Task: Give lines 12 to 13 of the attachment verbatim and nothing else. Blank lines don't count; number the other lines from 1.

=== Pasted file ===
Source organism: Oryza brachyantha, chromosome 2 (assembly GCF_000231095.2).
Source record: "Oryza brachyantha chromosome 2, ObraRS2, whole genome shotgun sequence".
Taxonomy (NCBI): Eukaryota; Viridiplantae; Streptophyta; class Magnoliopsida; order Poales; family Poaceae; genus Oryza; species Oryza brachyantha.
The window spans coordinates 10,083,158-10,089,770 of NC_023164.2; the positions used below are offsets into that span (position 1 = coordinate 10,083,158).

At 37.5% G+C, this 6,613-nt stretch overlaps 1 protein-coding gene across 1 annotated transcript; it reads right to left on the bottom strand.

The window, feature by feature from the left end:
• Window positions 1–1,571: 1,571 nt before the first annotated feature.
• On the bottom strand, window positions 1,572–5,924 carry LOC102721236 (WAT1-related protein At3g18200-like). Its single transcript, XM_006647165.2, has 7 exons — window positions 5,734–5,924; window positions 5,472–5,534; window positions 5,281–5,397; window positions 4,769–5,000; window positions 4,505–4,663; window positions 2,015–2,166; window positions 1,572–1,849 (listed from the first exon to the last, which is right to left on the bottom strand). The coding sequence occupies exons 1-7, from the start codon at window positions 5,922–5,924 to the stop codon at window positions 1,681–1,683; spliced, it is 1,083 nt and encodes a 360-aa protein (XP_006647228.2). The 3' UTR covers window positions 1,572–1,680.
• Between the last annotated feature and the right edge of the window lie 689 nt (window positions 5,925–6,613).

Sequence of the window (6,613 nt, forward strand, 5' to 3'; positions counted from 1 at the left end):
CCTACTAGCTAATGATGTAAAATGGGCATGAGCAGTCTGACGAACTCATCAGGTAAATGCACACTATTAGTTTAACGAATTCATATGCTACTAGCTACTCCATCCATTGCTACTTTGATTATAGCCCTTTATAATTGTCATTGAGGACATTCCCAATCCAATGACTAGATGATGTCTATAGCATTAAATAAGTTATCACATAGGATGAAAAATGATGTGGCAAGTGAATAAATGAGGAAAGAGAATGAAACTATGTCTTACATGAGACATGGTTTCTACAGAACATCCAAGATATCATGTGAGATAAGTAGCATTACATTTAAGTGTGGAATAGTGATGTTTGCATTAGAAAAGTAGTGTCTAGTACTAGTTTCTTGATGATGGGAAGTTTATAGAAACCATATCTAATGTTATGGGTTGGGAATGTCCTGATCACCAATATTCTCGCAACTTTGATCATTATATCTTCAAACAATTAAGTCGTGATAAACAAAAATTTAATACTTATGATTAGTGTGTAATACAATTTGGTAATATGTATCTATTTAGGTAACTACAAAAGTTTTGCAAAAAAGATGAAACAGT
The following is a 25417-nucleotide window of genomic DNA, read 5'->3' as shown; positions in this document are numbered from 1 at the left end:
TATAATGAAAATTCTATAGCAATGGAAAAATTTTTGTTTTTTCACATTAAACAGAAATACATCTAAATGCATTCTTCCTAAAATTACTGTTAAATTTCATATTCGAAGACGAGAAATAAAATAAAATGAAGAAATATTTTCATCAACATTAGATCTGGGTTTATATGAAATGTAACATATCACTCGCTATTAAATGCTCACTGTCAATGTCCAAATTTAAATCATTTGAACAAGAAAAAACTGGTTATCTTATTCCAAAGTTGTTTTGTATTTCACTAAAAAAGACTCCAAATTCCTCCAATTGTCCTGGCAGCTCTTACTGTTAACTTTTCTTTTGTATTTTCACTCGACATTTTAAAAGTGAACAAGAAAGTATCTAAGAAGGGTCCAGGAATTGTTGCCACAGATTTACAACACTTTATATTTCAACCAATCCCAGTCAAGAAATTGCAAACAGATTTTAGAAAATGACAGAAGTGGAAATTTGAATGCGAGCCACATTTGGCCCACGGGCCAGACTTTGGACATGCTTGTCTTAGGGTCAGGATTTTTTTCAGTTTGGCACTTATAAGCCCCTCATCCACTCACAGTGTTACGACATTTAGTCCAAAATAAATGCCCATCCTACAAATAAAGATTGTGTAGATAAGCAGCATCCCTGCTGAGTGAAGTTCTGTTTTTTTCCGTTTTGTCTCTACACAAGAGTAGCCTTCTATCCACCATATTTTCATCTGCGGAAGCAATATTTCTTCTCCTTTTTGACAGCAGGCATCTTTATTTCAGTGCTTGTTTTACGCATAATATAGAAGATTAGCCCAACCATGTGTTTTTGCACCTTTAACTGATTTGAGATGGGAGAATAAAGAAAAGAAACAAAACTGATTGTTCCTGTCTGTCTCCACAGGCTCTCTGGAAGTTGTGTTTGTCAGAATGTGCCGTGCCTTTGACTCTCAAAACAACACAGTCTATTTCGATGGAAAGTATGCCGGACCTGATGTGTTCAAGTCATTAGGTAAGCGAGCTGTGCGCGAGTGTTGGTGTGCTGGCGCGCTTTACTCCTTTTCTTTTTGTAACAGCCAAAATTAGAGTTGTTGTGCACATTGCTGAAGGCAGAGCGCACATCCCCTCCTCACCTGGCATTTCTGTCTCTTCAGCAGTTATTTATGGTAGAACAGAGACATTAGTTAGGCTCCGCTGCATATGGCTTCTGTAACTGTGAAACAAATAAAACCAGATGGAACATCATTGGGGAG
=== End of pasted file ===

The following is a 25417-nucleotide window of genomic DNA, read 5'->3' as shown; positions in this document are numbered from 1 at the left end:
TATAATGAAAATTCTATAGCAATGGAAAAATTTTTGTTTTTTCACATTAAACAGAAATACATCTAAATGCATTCTTCCTAAAATTACTGTTAAATTTCATATTCGAAGACGAGAAATAAAATAAAATGAAGAAATATTTTCATCAACATTAGATCTGGGTTTATATGAAATGTAACATATCACTCGCTATTAAATGCTCACTGTCAATGTCCAAATTTAAATCATTTGAACAAGAAAAAACTGGTTATCTTATTCCAAAGTTGTTTTGTATTTCACTAAAAAAGACTCCAAATTCCTCCAATTGTCCTGGCAGCTCTTACTGTTAACTTTTCTTTTGTATTTTCACTCGACATTTTAAAAGTGAACAAGAAAGTATCTAAGAAGGGTCCAGGAATTGTTGCCACAGATTTACAACACTTTATATTTCAACCAATCCCAGTCAAGAAATTGCAAACAGATTTTAGAAAATGACAGAAGTGGAAATTTGAATGCGAGCCACATTTGGCCCACGGGCCAGACTTTGGACATGCTTGTCTTAGGGTCAGGATTTTTTTCAGTTTGGCACTTATAAGCCCCTCATCCACTCACAGTGTTACGACATTTAGTCCAAAATAAATGCCCATCCTACAAATAAAGATTGTGTAGATAAGCAGCATCCCTGCTGAGTGAAGTTCTGTTTTTTTCCGTTTTGTCTCTACACAAGAGTAGCCTTCTATCCACCATATTTTCATCTGCGGAAGCAATATTTCTTCTCCTTTTTGACAGCAGGCATCTTTATTTCAGTGCTTGTTTTACGCATAATATAGAAGATTAGCCCAACCATGTGTTTTTGCACCTTTAACTGATTTGAGATGGGAGAATAAAGAAAAGAAACAAAACTGATTGTTCCTGTCTGTCTCCACAGGCTCTCTGGAAGTTGTGTTTGTCAGAATGTGCCGTGCCTTTGACTCTCAAAACAACACAGTCTATTTCGATGGAAAGTATGCCGGACCTGATGTGTTCAAGTCATTAGGTAAGCGAGCTGTGCGCGAGTGTTGGTGTGCTGGCGCGCTTTACTCCTTTTCTTTTTGTAACAGCCAAAATTAGAGTTGTTGTGCACATTGCTGAAGGCAGAGCGCACATCCCCTCCTCACCTGGCATTTCTGTCTCTTCAGCAGTTATTTATGGTAGAACAGAGACATTAGTTAGGCTCCGCTGCATATGGCTTCTGTAACTGTGAAACAAATAAAACCAGATGGAACATCATTGGGGAG